Systemic hurdles continued to limit victim protection and access to justice. The March 2018 Domestic Worker Law stipulated domestic workers were required to have government-verified contracts; to receive adequate employer-provided food, accommodation, medical benefits, one day off per week, limited 10-hour workdays, sick leave, return flight tickets once each year, three weeks paid vacation per year, and full end-of-service payments; to be guaranteed access to the new dispute resolution committees to resolve workplace grievances; and to be given allowances to leave their employers in cases of exploitation or violation of contract terms. However, enforcement and knowledge of the law remained very low, leaving significant vulnerabilities to forced labor among this population and victims without care or justice.
The government sometimes charged and deported victims for contravening Qatari labor and immigration laws. The Qatari legal system lacked adequate privacy laws to protect victims against potential retribution and often did not provide adequate assistance or protection for victims during legal proceedings. Victims who lodged complaints were sometimes the subject of spurious counter charges by their employers that resulted in administrative deportation proceedings. Officials reported “absconding” charges were not considered until after the resolution of existing labor disputes, though labor attachés and worker advocates noted in practice it was often difficult for workers to overcome the burden of such charges. Police often detained workers without legal status for immigration violations and fleeing their employers or sponsors, including potential trafficking victims. Police sometimes detained workers for their sponsors’ failure to register them or renew their residency documents as required by Qatari law. Authorities sometimes charged some potential sex trafficking victims with zina (sex outside of wedlock) and subsequently deported them; according to a preliminary UN report on arbitrary detention, Qatari officials allegedly detained 26 women as a result of this prescribed crime during the reporting period. The government generally encouraged victims to testify against their traffickers by providing free legal counseling, assuring their safety, and allowing them to pursue financial compensation. However, such protections were not offered in all cases, and many workers still opted to return home rather than remain in country to assist prosecutors in convicting traffickers. Through the MOI, victims could change employers in cases of violated contractual terms, such as employers not paying the victim or forcing them to work excessive hours. The government did not report how many victims received legal support or were granted transfer-of-employer approval during the reporting year.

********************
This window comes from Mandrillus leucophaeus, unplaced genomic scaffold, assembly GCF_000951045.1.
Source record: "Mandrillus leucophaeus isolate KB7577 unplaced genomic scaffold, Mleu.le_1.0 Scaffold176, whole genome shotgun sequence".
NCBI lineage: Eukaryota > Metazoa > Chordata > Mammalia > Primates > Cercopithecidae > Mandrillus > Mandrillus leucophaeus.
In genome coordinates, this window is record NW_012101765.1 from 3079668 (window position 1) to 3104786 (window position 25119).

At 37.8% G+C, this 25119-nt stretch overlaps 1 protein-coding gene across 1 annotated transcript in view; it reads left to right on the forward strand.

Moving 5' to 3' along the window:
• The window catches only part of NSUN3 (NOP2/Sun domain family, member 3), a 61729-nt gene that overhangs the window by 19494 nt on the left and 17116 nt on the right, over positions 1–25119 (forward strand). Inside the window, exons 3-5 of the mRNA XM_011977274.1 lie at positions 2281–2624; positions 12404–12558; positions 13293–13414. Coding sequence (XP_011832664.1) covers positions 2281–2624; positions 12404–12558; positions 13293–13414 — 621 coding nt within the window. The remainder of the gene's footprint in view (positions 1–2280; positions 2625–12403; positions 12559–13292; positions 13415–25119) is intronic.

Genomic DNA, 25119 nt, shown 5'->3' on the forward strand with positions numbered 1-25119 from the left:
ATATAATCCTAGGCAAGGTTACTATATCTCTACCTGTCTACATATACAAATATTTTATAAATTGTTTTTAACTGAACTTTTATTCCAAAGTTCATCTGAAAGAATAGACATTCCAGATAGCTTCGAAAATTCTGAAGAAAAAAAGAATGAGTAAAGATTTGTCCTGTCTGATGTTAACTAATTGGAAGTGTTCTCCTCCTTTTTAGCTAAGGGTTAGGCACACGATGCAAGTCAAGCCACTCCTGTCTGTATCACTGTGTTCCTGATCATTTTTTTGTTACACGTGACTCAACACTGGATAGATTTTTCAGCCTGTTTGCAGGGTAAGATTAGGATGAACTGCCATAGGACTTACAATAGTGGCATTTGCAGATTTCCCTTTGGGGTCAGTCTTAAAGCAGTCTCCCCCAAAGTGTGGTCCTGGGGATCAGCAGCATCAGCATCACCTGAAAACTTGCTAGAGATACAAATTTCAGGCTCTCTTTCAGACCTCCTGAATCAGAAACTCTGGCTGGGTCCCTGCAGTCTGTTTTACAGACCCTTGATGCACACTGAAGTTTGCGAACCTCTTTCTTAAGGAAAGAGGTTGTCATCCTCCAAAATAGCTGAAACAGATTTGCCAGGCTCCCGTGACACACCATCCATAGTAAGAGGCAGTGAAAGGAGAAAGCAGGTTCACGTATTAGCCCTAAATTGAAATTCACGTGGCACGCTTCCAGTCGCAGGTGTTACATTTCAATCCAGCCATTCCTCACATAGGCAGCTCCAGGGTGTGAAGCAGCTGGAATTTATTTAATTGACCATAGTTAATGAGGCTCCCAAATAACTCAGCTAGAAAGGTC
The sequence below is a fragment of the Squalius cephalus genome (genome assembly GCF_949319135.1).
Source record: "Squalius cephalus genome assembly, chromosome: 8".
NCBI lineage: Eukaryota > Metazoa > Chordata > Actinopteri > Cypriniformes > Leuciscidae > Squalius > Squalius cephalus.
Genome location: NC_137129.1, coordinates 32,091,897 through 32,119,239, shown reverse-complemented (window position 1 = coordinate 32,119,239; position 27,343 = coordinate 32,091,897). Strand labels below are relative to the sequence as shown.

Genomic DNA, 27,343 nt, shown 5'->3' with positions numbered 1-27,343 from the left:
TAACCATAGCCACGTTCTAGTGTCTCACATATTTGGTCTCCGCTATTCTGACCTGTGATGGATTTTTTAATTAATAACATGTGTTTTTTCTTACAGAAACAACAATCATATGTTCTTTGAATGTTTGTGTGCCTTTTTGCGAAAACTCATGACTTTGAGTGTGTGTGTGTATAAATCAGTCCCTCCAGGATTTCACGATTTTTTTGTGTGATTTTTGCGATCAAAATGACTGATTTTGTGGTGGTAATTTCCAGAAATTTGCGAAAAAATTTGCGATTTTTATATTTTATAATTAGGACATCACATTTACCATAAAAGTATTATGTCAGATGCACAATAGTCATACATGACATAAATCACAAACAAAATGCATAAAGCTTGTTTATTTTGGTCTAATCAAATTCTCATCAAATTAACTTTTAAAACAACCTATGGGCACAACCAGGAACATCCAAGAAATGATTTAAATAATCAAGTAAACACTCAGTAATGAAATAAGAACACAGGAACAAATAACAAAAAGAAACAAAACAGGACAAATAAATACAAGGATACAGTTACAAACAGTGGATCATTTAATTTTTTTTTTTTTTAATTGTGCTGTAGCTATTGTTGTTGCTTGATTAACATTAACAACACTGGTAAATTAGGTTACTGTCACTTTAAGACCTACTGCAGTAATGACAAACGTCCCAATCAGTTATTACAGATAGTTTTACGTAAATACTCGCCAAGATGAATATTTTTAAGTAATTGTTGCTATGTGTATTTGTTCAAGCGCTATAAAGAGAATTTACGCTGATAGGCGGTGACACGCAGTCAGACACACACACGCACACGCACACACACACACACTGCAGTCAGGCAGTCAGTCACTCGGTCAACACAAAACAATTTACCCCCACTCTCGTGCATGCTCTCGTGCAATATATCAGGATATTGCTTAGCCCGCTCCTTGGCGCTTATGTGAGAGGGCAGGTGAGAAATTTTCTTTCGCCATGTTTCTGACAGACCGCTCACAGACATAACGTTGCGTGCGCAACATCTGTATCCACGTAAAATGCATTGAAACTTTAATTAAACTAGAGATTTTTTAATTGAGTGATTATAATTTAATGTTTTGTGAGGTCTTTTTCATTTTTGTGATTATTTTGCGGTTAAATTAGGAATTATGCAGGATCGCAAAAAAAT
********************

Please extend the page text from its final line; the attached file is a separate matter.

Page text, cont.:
In September 2018 the amir signed Law No.13 for 2018, which legally granted the vast majority of expatriate workers covered under the labor law the right to depart the country without employer approval during the course of an employment contract. In January 2020, the prime minister issued Ministerial Decision No. 95 for 2019 to extend the abolishment of the exit permit requirement to include expatriates whom the labor law did not cover previously. The beneficiaries of the new decision also included employees at government institutions and most notably, the vulnerable domestic workers populace. Employers in the private sector still have the right to designate as critical no more than five percent of their workforce, who require employer approval prior to exiting the country. During the year, MADLSA reported moving 2,157 workers to new employers after the initial employers failed to pay the workers on time. MOI also reported transferring 6,531 workers who suffered some form of abuse or violation of their contracts in 2019. Interior officials had the authority to extend the residency of a domestic worker pending the resolution of a case. The law states the complaining party can reside in Qatar pending resolution of legal proceedings. The government reported it did not deport those who faced retaliation or retribution in their country of origin.